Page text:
Since the onset of the coronavirus disease 2019 (COVID-19) pandemic, caused by the severe acute respiratory syndrome coronavirus 2 (SARS-CoV-2), numerous viral variants have emerged. These variants have shown enhanced transmissibility, virulence, and immune evasion capacity.
The most recent of these variants of concern (VOCs) to be detected is the Omicron B.1.1.529 variant, which comprises the most mutations to date.
Study: Reduced B-cell antigenicity of Omicron lowers host serologic response. Image Credit: joshimerbin / Shutterstock.com
A new research paper published in the journal Cell Reports explores the functional relevance of some of these mutations in their ability to escape neutralizing antibody responses. More specifically, the researchers examined the ability of Omicron mutations to alter the immune antibody response in naïve individuals.
Omicron has 11 mutations at its receptor binding site (RBS), which is responsible for most serologic responses. Such mutations preserve the ability of the virus to bind to the host angiotensin-converting enzyme 2 (ACE2) receptor while evading neutralizing antibodies that are present after natural infection or vaccination.
ACE2 binding is associated with some Omicron mutations, namely S477N, E484K, N501Y, and Q498R. Conversely, immune evasion is linked to K417N, E484A, and Q498R mutations. The impact of these mutations is relative to the wild-type serologic response.
B-cell antigenicity describes the degree of antigen binding to antibodies from B-cells that have undergone affinity maturation. Affinity maturation depends on the occurrence of somatic hypermutations that increase the specificity of recognition and affinity of a given antigen for the antibody in question.
Antibodies often bind to conformational epitopes formed by residues brought together by protein conformation, despite occurring far apart along the protein sequence. Therefore, it is challenging to predict epitopes from the sequence alone or produce a complete map of antibody epitopes.
About the study
The researchers used their new modeling platform, ScanNet, based on geometric deep learning, to predict B-cell and protein-protein binding sites using either the experimental or computational structure. In addition, ScanNet provides a residue-wise probability score for each epitope called the antigenicity profile.
The accuracy of ScanNet predictions appears to be higher than many other currently used techniques. An important example is a good match between the antigenicity profile ScanNet created for the SARS-CoV-2 wild-type spike receptor binding domain (RBD) and the experimentally derived antibody hit rate based on the spike-antibody complex structure. Thus, this platform is capable of predicting epitope distribution over the antigens.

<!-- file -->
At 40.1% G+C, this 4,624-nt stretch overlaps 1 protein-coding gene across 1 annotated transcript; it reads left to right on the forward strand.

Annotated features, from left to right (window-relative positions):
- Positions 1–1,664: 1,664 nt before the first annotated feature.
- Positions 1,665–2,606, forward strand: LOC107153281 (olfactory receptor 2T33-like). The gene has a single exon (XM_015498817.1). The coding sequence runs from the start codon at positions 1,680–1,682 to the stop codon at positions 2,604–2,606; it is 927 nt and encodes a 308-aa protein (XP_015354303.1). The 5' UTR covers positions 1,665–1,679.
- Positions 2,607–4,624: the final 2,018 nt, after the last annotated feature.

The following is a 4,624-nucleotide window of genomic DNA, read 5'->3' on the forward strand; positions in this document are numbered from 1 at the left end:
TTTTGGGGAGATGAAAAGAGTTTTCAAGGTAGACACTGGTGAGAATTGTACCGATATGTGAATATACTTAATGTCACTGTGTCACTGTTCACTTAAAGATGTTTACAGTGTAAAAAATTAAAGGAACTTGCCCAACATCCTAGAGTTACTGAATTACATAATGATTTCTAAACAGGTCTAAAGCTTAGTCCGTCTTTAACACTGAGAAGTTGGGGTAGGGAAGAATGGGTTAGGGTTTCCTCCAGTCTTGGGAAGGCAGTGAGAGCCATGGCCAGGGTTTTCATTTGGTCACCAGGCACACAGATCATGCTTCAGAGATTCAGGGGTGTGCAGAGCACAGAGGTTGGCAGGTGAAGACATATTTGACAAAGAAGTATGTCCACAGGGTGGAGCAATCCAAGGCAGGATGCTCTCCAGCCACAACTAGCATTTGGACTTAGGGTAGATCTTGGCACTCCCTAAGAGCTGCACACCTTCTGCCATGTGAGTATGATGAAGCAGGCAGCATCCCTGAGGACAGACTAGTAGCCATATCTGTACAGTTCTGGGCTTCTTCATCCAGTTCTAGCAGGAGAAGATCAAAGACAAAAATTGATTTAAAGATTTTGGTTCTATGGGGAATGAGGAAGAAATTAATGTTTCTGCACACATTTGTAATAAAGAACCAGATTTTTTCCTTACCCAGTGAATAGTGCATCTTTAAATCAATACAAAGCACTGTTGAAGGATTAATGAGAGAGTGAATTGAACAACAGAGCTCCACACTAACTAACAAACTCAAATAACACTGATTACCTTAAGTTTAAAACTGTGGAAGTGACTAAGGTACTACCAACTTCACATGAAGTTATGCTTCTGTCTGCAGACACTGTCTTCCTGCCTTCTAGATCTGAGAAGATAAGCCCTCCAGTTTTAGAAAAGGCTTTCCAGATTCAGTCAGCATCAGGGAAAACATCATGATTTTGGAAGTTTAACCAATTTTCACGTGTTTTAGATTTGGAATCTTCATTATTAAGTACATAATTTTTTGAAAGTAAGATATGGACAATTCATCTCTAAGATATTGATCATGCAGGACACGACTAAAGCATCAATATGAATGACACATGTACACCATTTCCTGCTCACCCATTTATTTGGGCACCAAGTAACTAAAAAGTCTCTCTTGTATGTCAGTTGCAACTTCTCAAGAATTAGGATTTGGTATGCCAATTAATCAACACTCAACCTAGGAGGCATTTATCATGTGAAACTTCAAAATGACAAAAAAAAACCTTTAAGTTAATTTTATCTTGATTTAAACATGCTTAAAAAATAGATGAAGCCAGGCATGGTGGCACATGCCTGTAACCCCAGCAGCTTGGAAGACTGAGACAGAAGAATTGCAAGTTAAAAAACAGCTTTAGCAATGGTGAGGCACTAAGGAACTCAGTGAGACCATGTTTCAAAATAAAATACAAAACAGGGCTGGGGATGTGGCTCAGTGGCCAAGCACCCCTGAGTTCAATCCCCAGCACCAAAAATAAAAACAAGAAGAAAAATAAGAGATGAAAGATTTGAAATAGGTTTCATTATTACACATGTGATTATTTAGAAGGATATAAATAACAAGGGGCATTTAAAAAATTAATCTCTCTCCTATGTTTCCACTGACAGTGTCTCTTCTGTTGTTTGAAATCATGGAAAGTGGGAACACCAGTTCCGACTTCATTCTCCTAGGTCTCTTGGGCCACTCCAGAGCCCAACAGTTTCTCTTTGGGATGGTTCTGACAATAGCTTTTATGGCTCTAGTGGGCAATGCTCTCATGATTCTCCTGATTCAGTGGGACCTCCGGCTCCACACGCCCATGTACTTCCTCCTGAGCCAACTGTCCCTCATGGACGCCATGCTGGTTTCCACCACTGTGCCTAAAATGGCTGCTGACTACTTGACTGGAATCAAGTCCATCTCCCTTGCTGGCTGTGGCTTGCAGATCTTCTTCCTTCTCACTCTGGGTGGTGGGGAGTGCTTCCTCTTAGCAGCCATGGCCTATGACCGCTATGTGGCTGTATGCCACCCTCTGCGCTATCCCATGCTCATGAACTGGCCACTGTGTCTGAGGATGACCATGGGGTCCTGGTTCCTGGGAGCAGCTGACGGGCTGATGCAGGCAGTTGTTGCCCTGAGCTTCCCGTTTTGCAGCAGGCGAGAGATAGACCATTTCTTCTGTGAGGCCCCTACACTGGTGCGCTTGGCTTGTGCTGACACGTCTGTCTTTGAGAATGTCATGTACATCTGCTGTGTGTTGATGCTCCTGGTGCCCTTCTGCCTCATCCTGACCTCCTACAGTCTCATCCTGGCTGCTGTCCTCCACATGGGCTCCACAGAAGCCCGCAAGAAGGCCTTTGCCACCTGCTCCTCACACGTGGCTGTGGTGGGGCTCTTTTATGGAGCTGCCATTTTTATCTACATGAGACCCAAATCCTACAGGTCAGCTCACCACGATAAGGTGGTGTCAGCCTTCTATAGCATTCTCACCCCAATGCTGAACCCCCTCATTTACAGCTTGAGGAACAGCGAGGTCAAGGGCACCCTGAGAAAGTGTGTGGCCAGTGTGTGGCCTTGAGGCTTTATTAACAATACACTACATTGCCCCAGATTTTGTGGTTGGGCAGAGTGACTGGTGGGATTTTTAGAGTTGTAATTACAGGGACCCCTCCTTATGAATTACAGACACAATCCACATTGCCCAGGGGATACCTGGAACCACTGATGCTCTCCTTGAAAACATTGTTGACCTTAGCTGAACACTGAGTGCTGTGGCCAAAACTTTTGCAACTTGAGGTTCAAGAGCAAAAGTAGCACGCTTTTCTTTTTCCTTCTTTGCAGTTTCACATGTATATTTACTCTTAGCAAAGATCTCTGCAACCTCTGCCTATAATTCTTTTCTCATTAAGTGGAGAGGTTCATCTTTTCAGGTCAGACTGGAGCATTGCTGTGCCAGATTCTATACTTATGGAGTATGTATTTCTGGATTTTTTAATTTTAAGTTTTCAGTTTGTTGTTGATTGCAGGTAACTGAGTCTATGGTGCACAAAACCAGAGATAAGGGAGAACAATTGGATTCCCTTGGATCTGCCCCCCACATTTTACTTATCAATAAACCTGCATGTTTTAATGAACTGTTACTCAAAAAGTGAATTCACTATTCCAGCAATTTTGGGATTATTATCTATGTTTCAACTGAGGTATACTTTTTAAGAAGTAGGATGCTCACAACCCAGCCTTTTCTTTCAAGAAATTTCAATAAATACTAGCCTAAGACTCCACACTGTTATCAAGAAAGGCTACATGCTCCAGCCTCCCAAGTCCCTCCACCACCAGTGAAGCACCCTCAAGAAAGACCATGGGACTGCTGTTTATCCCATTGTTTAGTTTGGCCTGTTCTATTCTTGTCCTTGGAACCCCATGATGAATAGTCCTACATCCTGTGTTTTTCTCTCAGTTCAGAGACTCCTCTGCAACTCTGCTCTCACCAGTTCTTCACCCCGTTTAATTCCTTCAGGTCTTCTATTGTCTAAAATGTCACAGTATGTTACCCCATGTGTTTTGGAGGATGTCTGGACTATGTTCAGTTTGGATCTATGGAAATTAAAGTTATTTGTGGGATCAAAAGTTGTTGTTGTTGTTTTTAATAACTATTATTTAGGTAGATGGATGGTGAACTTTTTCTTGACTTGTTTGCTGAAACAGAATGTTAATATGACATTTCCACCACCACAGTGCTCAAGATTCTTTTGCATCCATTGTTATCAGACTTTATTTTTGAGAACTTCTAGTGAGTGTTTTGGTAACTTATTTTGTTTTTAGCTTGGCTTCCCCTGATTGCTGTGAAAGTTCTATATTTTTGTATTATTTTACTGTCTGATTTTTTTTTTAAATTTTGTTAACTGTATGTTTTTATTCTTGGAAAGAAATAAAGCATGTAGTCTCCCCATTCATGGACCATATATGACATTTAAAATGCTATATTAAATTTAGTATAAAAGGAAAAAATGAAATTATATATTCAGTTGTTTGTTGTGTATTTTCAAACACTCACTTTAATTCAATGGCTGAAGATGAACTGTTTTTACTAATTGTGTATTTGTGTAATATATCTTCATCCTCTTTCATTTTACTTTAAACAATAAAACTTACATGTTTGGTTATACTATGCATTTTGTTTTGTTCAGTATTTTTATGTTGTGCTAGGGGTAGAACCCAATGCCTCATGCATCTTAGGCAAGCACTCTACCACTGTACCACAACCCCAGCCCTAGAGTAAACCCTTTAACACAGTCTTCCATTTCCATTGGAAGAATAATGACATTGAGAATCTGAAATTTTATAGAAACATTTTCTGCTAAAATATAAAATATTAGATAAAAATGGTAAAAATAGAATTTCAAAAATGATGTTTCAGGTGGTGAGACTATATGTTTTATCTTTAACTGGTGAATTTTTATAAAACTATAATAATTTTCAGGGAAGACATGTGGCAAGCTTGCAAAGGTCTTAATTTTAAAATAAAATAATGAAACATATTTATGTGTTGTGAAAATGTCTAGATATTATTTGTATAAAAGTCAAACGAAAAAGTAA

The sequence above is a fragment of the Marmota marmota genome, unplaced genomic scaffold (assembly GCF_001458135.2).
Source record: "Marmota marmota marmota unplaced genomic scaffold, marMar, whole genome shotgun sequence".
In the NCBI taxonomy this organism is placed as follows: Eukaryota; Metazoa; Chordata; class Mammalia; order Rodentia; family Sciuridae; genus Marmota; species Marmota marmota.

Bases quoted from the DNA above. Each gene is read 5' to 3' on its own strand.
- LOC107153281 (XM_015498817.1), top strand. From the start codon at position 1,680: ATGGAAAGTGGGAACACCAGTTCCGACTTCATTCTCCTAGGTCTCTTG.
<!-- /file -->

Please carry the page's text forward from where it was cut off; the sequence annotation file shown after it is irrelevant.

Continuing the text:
ScanNet predicted that Omicron would be associated with decreased RBS antigenicity, whereas Alpha, Beta, and Delta VOCs have a moderate increase compared to the wild-type strain of SARS-CoV-2. The locations of reduced antigenicity in the Omicron VOC were identified. Moreover, the scientists found that the change in antigenicity was most significant in the most frequently targeted antigens.
Since Omicron has 15 mutations that contribute to the change in antigenicity, the researchers modeled the structure of each mutation. Over 50% of the mutations were linked to decreased antigenicity, especially Q493R, G496S, and Q498R, while one-third were associated with increased antigenicity. The remaining mutations had no apparent association with antigenicity.
Compared with the 26% reduction in antigenicity shown by all point mutants, the downward trend shown by Omicron appears to be due to evolutionary pressure, with similarly acting mutations displaying reciprocal reinforcement.
This was followed by a mouse experiment using wild-type and VOC RBDs. After inoculation with any of these RBDs, restimulation produced comparable and robust T-cell responses in mice, irrespective of the original stimulation. This indicates a strong type 1 T helper cell (Th1) response accompanied by a robust Th17 response due to the mucosal route of immunization.
The cytokine interleukin 17 (IL-17) was found at comparable levels in all mice, which suggests its origin from CD4 T-cells that react to specific antigens. In contrast, gamma interferon (IFN γ) levels produced by innate immune cells after non-specific viral stimulation were high.